Decaying E-Field

1. Mar 22, 2006

sachi

We are asked to show that we can have a "spatially uniform E-field" in a conductor according to E=Eo*exp(-t/tau) where tau=ErEo/sigma

where Er is the relative permittivity and sigma is the conductivity. I know we need to use curl(H) = ErEo*dE/dt + sigma*E
and for some reason we say that curl H is equal to zero. then we get a simple ODE to solve. I'm having trouble coming up with a geometrical argument for why curl(H) = zero. any hints appreciated.

2. Mar 22, 2006

Physics Monkey

If the electric field is spatially uniform, what does the $$\nabla \times E = - \frac{\partial B}{\partial t}$$ equation imply about $$B$$ and $$H$$?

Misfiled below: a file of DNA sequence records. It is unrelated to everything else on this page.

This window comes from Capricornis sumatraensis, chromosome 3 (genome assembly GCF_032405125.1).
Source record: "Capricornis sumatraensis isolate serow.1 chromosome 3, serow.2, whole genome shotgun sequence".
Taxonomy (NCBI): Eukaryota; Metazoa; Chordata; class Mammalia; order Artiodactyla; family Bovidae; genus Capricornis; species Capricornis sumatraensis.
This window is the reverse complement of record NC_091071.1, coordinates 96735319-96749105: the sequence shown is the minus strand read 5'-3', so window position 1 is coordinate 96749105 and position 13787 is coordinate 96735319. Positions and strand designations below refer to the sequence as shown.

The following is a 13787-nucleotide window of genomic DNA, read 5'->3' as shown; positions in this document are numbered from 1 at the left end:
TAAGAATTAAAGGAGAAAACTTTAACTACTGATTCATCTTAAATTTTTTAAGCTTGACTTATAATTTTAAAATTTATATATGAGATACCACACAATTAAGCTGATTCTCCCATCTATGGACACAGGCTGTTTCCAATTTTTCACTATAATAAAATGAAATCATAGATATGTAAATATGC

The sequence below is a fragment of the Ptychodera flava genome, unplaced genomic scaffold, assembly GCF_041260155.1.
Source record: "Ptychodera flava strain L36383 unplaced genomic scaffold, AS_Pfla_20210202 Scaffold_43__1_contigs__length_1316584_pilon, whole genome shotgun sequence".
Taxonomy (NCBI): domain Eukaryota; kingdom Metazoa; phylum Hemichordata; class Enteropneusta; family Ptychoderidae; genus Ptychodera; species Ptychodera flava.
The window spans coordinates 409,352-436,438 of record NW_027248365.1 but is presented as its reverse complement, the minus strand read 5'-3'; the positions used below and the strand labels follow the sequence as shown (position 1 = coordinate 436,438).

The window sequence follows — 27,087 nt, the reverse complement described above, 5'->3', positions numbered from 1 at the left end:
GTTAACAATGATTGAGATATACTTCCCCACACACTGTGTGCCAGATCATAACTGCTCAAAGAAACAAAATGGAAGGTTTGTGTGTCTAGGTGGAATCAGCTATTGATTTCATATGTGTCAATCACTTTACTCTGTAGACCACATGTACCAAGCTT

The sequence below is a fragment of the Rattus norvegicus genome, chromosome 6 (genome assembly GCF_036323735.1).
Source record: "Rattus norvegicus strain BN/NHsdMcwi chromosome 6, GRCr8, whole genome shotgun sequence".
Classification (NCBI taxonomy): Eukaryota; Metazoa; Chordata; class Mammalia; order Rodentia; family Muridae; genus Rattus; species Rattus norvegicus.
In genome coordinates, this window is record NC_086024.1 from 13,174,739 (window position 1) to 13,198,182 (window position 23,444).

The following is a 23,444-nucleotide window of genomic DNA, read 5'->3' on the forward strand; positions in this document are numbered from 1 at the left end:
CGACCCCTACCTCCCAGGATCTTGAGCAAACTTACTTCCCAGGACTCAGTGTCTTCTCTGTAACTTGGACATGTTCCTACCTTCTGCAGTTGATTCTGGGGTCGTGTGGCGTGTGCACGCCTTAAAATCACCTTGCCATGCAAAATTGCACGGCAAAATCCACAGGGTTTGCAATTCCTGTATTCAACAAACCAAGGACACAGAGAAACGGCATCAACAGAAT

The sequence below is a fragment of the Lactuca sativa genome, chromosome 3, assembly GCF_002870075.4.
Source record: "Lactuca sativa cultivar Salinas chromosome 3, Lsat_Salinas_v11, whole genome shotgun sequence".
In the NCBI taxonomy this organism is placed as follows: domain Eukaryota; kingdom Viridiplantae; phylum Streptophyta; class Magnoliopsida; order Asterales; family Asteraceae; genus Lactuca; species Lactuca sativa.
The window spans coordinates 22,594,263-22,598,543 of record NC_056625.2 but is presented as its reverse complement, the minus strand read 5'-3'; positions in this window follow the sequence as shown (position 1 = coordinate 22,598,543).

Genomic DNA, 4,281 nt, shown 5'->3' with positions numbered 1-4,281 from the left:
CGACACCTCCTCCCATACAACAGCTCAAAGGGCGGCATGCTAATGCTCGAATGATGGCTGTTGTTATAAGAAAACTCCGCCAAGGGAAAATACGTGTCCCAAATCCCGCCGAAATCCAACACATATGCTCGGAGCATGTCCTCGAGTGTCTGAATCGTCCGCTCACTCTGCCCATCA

3. Mar 22, 2006

sachi

I'm not too sure about the meaning of "spatially uniform". If we just assume that E=E(t) and let it be in say the x direction then we can show that curl(E) has no x components, and the rest of the problem works out. But surely a wave has to have some spatial dependence e.g E = E(z,t)?

4. Mar 22, 2006

Physics Monkey

Nope, spatially uniform means independent of position. Indeed, as you show here, spatially uniform solutions do exist though of course they are ultimately unphysical.